As you will probably already know, we inherit most of our characteristics from our parents, including eye colour, hair colour etc. However as time goes on, scientists are discovering that genetic factors are involved in much more than we ever thought, including conditions like Alzheimer’s disease, brain cancer and diabetes. Recently in Reykjavik, Iceland, it has been found out that the parents age can influence mutations in their children and De Novo Mutations (DNM’s) are actually responsible for a large percentage of rare childhood diseases
Firstly, a genetic mutation is a random change in the base sequence of genetic material, and this change is only seen in the offspring, not parents. Using data from 14688 individuals, the origin of DNM’s was analyzed and through this, it was found that ‘the number of DNMs caused by the mothers increases by 0.37 with each year of age. In the case of DNMs influenced by fathers, their number increases by 1.51 per year, making paternal influence almost four times stronger.’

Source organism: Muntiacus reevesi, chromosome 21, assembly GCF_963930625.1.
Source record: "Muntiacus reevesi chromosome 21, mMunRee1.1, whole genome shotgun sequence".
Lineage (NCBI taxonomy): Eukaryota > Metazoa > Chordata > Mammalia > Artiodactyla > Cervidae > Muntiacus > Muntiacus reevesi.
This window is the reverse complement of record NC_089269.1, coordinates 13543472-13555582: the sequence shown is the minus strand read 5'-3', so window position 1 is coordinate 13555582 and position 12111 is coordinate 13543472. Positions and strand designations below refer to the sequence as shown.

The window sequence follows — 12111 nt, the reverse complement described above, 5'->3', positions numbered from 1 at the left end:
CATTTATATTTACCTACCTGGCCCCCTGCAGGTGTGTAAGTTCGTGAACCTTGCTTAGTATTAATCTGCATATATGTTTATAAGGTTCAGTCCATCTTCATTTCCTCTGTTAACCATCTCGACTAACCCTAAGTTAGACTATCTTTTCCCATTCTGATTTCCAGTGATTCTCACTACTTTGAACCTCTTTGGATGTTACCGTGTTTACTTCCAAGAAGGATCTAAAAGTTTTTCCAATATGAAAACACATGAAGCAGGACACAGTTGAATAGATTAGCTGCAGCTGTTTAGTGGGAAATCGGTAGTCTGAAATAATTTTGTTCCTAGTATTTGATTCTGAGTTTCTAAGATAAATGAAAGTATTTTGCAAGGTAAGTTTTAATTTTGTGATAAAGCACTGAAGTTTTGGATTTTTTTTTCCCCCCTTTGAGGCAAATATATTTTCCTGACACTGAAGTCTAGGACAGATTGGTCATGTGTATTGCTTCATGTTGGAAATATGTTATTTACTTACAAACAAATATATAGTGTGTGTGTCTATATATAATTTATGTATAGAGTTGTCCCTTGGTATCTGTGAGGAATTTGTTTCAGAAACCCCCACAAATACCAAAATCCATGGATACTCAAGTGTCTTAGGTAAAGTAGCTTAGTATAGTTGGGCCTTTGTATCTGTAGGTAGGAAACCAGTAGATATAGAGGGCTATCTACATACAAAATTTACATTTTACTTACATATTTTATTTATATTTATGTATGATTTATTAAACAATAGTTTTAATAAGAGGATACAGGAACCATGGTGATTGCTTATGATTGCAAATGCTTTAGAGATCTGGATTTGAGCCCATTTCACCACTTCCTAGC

As well as this, it was also found that clustered gene mutations are more likely found on genome ‘hotspots’. These were more influenced on the mothers’s age and the DNM clusters from the mother lasted longer than one’s from the father.
The researchers next hope to try and work out the likelihood of children getting a mutation, and whether there is anyway of changing this likelihood.
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